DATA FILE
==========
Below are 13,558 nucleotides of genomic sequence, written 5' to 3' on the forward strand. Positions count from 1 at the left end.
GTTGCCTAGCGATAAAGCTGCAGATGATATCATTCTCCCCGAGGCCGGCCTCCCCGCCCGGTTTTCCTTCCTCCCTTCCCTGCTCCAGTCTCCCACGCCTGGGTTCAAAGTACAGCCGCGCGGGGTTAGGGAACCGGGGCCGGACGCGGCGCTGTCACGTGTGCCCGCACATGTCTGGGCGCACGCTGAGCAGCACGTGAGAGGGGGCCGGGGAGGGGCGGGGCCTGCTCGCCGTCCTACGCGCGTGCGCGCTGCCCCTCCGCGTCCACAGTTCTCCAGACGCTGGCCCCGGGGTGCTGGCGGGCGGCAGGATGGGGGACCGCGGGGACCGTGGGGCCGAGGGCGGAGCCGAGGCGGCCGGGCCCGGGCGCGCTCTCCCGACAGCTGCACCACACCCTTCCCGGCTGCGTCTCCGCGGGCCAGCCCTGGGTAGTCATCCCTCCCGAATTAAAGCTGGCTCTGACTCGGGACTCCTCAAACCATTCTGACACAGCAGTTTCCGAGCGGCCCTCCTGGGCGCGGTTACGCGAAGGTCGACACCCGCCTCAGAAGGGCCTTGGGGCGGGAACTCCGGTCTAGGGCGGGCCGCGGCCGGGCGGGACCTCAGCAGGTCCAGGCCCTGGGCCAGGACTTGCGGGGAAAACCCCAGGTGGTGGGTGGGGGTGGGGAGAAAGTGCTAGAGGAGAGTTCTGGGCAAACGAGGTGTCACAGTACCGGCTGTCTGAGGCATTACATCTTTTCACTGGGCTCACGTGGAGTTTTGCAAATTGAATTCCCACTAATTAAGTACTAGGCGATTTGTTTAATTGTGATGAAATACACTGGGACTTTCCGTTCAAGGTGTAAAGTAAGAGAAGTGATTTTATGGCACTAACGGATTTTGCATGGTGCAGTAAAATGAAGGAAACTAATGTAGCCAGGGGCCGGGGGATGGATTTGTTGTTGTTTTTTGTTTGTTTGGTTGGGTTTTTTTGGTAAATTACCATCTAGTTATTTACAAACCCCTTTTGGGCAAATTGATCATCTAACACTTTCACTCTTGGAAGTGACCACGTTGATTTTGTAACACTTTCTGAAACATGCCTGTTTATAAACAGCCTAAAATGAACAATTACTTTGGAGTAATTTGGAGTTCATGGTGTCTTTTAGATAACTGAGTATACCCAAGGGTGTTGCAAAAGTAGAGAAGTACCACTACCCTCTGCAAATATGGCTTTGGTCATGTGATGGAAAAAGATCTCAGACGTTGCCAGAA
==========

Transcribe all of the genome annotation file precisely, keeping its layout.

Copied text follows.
Below are 13,558 nucleotides of genomic sequence, written 5' to 3' on the forward strand. Positions count from 1 at the left end.
GTTGCCTAGCGATAAAGCTGCAGATGATATCATTCTCCCCGAGGCCGGCCTCCCCGCCCGGTTTTCCTTCCTCCCTTCCCTGCTCCAGTCTCCCACGCCTGGGTTCAAAGTACAGCCGCGCGGGGTTAGGGAACCGGGGCCGGACGCGGCGCTGTCACGTGTGCCCGCACATGTCTGGGCGCACGCTGAGCAGCACGTGAGAGGGGGCCGGGGAGGGGCGGGGCCTGCTCGCCGTCCTACGCGCGTGCGCGCTGCCCCTCCGCGTCCACAGTTCTCCAGACGCTGGCCCCGGGGTGCTGGCGGGCGGCAGGATGGGGGACCGCGGGGACCGTGGGGCCGAGGGCGGAGCCGAGGCGGCCGGGCCCGGGCGCGCTCTCCCGACAGCTGCACCACACCCTTCCCGGCTGCGTCTCCGCGGGCCAGCCCTGGGTAGTCATCCCTCCCGAATTAAAGCTGGCTCTGACTCGGGACTCCTCAAACCATTCTGACACAGCAGTTTCCGAGCGGCCCTCCTGGGCGCGGTTACGCGAAGGTCGACACCCGCCTCAGAAGGGCCTTGGGGCGGGAACTCCGGTCTAGGGCGGGCCGCGGCCGGGCGGGACCTCAGCAGGTCCAGGCCCTGGGCCAGGACTTGCGGGGAAAACCCCAGGTGGTGGGTGGGGGTGGGGAGAAAGTGCTAGAGGAGAGTTCTGGGCAAACGAGGTGTCACAGTACCGGCTGTCTGAGGCATTACATCTTTTCACTGGGCTCACGTGGAGTTTTGCAAATTGAATTCCCACTAATTAAGTACTAGGCGATTTGTTTAATTGTGATGAAATACACTGGGACTTTCCGTTCAAGGTGTAAAGTAAGAGAAGTGATTTTATGGCACTAACGGATTTTGCATGGTGCAGTAAAATGAAGGAAACTAATGTAGCCAGGGGCCGGGGGATGGATTTGTTGTTGTTTTTTGTTTGTTTGGTTGGGTTTTTTTGGTAAATTACCATCTAGTTATTTACAAACCCCTTTTGGGCAAATTGATCATCTAACACTTTCACTCTTGGAAGTGACCACGTTGATTTTGTAACACTTTCTGAAACATGCCTGTTTATAAACAGCCTAAAATGAACAATTACTTTGGAGTAATTTGGAGTTCATGGTGTCTTTTAGATAACTGAGTATACCCAAGGGTGTTGCAAAAGTAGAGAAGTACCACTACCCTCTGCAAATATGGCTTTGGTCATGTGATGGAAAAAGATCTCAGACGTTGCCAGAA